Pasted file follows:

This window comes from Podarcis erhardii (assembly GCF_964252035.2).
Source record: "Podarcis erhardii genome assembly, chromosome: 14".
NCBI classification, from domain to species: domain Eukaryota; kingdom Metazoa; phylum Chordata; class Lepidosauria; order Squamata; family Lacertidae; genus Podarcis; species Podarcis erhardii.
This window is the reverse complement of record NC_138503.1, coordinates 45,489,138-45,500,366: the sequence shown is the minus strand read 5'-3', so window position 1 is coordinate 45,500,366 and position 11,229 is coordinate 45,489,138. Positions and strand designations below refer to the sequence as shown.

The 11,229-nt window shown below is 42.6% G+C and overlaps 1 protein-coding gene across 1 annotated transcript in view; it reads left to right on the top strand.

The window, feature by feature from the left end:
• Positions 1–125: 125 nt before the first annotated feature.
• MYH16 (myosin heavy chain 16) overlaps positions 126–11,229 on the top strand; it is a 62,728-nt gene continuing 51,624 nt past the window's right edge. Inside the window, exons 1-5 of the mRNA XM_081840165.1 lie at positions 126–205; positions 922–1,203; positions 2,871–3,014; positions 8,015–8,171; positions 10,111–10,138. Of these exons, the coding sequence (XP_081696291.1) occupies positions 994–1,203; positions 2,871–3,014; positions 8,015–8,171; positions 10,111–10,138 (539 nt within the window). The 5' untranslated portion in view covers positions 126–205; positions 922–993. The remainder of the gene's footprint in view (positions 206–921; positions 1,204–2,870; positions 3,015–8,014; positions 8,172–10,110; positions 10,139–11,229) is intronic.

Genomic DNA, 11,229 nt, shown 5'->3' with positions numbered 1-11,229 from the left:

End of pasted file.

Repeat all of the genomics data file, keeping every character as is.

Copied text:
This window comes from Podarcis erhardii (assembly GCF_964252035.2).
Source record: "Podarcis erhardii genome assembly, chromosome: 14".
NCBI classification, from domain to species: domain Eukaryota; kingdom Metazoa; phylum Chordata; class Lepidosauria; order Squamata; family Lacertidae; genus Podarcis; species Podarcis erhardii.
This window is the reverse complement of record NC_138503.1, coordinates 45,489,138-45,500,366: the sequence shown is the minus strand read 5'-3', so window position 1 is coordinate 45,500,366 and position 11,229 is coordinate 45,489,138. Positions and strand designations below refer to the sequence as shown.

The 11,229-nt window shown below is 42.6% G+C and overlaps 1 protein-coding gene across 1 annotated transcript in view; it reads left to right on the top strand.

The window, feature by feature from the left end:
• Positions 1–125: 125 nt before the first annotated feature.
• MYH16 (myosin heavy chain 16) overlaps positions 126–11,229 on the top strand; it is a 62,728-nt gene continuing 51,624 nt past the window's right edge. Inside the window, exons 1-5 of the mRNA XM_081840165.1 lie at positions 126–205; positions 922–1,203; positions 2,871–3,014; positions 8,015–8,171; positions 10,111–10,138. Of these exons, the coding sequence (XP_081696291.1) occupies positions 994–1,203; positions 2,871–3,014; positions 8,015–8,171; positions 10,111–10,138 (539 nt within the window). The 5' untranslated portion in view covers positions 126–205; positions 922–993. The remainder of the gene's footprint in view (positions 206–921; positions 1,204–2,870; positions 3,015–8,014; positions 8,172–10,110; positions 10,139–11,229) is intronic.

Genomic DNA, 11,229 nt, shown 5'->3' with positions numbered 1-11,229 from the left: